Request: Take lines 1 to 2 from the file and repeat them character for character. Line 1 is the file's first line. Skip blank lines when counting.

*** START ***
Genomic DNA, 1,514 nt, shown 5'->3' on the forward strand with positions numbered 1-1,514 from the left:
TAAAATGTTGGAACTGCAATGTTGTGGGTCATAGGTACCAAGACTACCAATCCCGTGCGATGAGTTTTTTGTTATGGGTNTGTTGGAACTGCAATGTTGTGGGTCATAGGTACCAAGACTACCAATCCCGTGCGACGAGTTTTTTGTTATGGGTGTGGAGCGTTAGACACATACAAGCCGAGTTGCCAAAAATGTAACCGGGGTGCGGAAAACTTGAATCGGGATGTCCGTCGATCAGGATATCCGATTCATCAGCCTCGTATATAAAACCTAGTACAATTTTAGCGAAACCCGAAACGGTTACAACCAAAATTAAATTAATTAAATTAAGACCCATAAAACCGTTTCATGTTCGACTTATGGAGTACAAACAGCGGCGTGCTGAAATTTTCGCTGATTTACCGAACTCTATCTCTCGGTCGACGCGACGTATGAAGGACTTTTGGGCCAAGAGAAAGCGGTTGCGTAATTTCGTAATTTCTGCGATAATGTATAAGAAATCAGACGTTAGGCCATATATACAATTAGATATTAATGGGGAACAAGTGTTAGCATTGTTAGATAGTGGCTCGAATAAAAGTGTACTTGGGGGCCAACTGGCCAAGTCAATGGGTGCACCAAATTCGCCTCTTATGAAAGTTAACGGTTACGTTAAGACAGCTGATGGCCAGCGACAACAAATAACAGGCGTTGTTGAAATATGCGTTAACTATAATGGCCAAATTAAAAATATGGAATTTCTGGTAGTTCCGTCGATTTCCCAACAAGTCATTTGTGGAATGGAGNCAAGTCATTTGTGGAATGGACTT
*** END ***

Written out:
Genomic DNA, 1,514 nt, shown 5'->3' on the forward strand with positions numbered 1-1,514 from the left:
TAAAATGTTGGAACTGCAATGTTGTGGGTCATAGGTACCAAGACTACCAATCCCGTGCGATGAGTTTTTTGTTATGGGTNTGTTGGAACTGCAATGTTGTGGGTCATAGGTACCAAGACTACCAATCCCGTGCGACGAGTTTTTTGTTATGGGTGTGGAGCGTTAGACACATACAAGCCGAGTTGCCAAAAATGTAACCGGGGTGCGGAAAACTTGAATCGGGATGTCCGTCGATCAGGATATCCGATTCATCAGCCTCGTATATAAAACCTAGTACAATTTTAGCGAAACCCGAAACGGTTACAACCAAAATTAAATTAATTAAATTAAGACCCATAAAACCGTTTCATGTTCGACTTATGGAGTACAAACAGCGGCGTGCTGAAATTTTCGCTGATTTACCGAACTCTATCTCTCGGTCGACGCGACGTATGAAGGACTTTTGGGCCAAGAGAAAGCGGTTGCGTAATTTCGTAATTTCTGCGATAATGTATAAGAAATCAGACGTTAGGCCATATATACAATTAGATATTAATGGGGAACAAGTGTTAGCATTGTTAGATAGTGGCTCGAATAAAAGTGTACTTGGGGGCCAACTGGCCAAGTCAATGGGTGCACCAAATTCGCCTCTTATGAAAGTTAACGGTTACGTTAAGACAGCTGATGGCCAGCGACAACAAATAACAGGCGTTGTTGAAATATGCGTTAACTATAATGGCCAAATTAAAAATATGGAATTTCTGGTAGTTCCGTCGATTTCCCAACAAGTCATTTGTGGAATGGAGNCAAGTCATTTGTGGAATGGACTT